The Rising Food Prices during this Pandemic
TORONTO – A friend once commented on the price of a Big Mac, that if you eat it regularly, like once a week, you don’t notice the price increase because it’s in the cents. But, if you order it, say, once every six months, or in my case, in a gap of almost two years because of the pandemic, you feel the crunch, as I did when I ordered two Big Mac meals three weeks ago. I paid $23 and some cents! My friend then added, it’s good if you have the coupon because you pay just a little over half of the regular price. The question that begs answering is, how often does Big Mac come up with coupons.
In his article of August 18, 2021, Saif Kaisar of City News Everywhere wrote about grocery prices slowly increasing, with a family of four paying around $800 more a year for food. Professor Sylvain Charlebois of the Agri Food Analytics Lab at Dalhousie University in Halifax affirmed this observation in a statement, “We’re seeing a lot of pressure points that could make everything in our economy more expensive.”, making life tougher in the coming fall and winter. Not that nice an outlook as we head into colder months with Covid 19 and its variants, notably the Delta, still around.
LowestRates.ca quotes an estimate of how much living in Toronto costs in one month in 2021: $3,008.74, but issues a disclaimer saying that it’s possible that Torontonians can live on less or more, depending on their lifestyle. I myself live in the downtown core and in a rather frugal manner. But this me. Some Torontonians like to spend their money, pandemic or no pandemic. And I respect that.
Josh Rubin, a business reporter for Toronto Star, writes in his August 20th, 2021, article about “The Affordability Crisis: Why is Everything Suddenly Getting so Expensive ….”. The article touches on housing and what politicians can do about it. I’m not an expert on this but the way I see it, the issue is more of a provincial and municipal concern than a federal one, as Mike Moffat, assistant Professor of business, economics and public policy, Western University, states, “There’s a limit, especially for the federal government. Most of the policy levers for making housing more affordable that we do have are at the provincial and municipal level.”.
Pedro Antunes, chief economist at the Conference Board of Canada, sees a further angle to the rising prices. He observes the tight supply and excess demand as one cause, though noted that despite COVID recession, Canadian incomes have held up relatively well – incomes earned while working from home. Canadians want to spend their money yet are faced with high prices and lack of supply on some items. Antunes mentions specifically China’s container shortage as one cause for this imbalance in supply and demand. Let’s face it – in the last two decades, we have been buying products made in China, from clothes, shoes, furniture, cooking pots and pans, lighting fixtures, etc. We do this because they come cheap and are available, not that they’re always durable.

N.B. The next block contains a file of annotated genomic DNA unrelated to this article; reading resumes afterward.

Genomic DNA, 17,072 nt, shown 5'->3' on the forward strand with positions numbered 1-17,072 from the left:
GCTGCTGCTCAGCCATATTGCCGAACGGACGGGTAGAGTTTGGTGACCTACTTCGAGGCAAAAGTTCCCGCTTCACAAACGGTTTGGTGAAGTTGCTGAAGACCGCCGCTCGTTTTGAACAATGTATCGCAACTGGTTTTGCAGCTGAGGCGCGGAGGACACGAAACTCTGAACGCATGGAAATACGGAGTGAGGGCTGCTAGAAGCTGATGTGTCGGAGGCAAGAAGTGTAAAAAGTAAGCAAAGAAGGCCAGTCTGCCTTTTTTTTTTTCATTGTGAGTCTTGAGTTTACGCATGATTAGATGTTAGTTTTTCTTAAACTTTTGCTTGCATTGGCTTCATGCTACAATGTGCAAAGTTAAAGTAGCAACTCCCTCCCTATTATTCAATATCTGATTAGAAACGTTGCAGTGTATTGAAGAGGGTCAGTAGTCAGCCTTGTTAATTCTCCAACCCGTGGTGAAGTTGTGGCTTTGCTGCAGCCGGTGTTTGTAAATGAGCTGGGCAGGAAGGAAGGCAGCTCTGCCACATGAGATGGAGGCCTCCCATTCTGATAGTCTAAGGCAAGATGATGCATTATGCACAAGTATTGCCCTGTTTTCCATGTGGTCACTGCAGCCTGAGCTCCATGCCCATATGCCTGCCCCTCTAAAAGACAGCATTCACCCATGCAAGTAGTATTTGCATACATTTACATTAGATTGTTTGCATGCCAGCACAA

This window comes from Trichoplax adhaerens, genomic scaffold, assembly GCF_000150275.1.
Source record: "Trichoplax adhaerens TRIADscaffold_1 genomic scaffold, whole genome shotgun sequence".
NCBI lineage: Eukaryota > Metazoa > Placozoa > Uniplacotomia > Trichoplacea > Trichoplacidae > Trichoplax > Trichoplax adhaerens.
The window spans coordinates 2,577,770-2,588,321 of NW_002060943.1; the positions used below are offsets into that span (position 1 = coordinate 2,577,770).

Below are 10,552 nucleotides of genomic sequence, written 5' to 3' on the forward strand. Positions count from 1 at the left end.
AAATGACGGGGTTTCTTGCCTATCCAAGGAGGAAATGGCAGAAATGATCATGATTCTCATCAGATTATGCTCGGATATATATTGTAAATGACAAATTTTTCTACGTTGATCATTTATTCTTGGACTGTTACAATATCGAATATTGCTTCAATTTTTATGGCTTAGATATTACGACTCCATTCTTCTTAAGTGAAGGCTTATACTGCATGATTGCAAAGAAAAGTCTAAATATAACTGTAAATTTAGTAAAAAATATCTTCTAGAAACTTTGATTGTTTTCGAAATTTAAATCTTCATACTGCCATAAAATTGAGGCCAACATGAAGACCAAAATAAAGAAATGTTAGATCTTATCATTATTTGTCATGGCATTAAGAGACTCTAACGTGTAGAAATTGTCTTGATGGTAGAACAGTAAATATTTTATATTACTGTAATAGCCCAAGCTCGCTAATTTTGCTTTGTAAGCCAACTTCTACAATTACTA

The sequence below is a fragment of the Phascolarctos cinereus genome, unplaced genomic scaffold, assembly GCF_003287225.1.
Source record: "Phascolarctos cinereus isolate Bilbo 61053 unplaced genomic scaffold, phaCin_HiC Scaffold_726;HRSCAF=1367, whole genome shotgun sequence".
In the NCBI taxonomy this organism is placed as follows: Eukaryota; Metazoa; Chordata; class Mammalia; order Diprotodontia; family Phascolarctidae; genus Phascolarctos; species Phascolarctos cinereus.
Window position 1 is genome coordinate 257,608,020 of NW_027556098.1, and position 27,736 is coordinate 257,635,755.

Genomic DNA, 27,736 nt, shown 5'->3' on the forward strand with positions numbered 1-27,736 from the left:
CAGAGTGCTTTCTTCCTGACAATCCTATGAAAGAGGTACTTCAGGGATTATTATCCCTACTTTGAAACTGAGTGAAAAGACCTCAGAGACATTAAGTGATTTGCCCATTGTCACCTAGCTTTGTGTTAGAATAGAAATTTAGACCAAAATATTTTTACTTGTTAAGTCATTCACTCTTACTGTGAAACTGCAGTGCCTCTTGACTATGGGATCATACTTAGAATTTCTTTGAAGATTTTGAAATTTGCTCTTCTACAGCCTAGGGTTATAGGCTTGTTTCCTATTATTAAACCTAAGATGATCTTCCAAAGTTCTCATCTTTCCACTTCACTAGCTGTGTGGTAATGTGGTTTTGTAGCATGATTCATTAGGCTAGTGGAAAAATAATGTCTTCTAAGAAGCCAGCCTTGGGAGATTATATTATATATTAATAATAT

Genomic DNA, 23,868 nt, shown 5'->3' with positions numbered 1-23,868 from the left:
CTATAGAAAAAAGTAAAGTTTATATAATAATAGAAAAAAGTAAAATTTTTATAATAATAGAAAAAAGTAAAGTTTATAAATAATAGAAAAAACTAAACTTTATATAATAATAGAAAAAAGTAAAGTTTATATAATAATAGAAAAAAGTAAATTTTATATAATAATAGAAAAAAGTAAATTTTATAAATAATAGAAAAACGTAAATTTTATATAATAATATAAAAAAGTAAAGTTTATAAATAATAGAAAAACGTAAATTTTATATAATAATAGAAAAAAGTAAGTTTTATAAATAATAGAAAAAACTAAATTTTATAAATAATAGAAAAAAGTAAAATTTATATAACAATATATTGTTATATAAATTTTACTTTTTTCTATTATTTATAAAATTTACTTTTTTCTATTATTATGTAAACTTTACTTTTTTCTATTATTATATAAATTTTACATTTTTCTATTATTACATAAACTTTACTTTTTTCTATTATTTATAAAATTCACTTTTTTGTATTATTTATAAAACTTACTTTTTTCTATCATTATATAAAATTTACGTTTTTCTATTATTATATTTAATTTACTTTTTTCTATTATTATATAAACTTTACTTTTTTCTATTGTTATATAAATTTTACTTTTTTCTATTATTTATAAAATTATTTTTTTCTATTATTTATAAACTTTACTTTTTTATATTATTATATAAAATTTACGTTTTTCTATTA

When I first moved here, anything that broke down at home was blamed on Taiwan because that’s where the item came from. Now it’s China which is the source of most items seen in the store. The Suez Canal blockage early this year affecting trade between Europe, Asia and North America as well as Covid-related closures of key ports in China, as mentioned by Peter S. Goodman and Keith Bradsher in the New York Times article dated August 30th, 2021, “The World is a still Short of Everything. Get Used to It”, contributed to this economic condition. It’s what I refer to as the trickle-down effect and we will be experiencing this in the coming cold months. It’s basic economics: when demand exceeds supply, the result will be higher prices.
Personally, I find my supermarket runs getting more expensive. I’ve stopped buying beef a long time ago. At first I wanted to avoid contracting mad cow disease. When that news died down, I found beef prices to be pricey. Add to that the risk of red meat to one’s health. Mad cow disease disenchanted dairy farmers, some of whom had to put down their livestock when inspection showed even just one cow carrying the disease.
Hence, there are fewer dairy farmers now in Canada than when I first arrived here in the 70s, which explains the rather high price of steak, for example. Since my move to this country, I’ve shied away from canned goods. Now, however, I find myself eating canned sardines more often than I used to because I’ve discovered that it’s not only good for me in my senior years but also reasonably priced and accessible in all supermarkets I visit.
I’ve added seafood to my diet, mostly shrimp and fish caught in Canadian lakes. And, I make it a point to add fresh vegetables daily in my diet though nowadays, I find myself opting for frozen ones but I get the ones packaged in Ontario. I notice that Canada has become good at freezing its vegetables, especially Ontario, whose soil is dormant for about six months while we are in the late fall, winter and early spring.
This pandemic has changed not just my attitude in life but also my choice of food, though sometimes, I find my choices ruining my monthly budget. There’s no question though: I’d rather scrimp on other things than on food. I just wish their prices would stop increasing. After all, it’s one of the basic necessities of life alongside water, air, and shelter.
In the pic, coupon books for Big Mac and Harvey’s burgers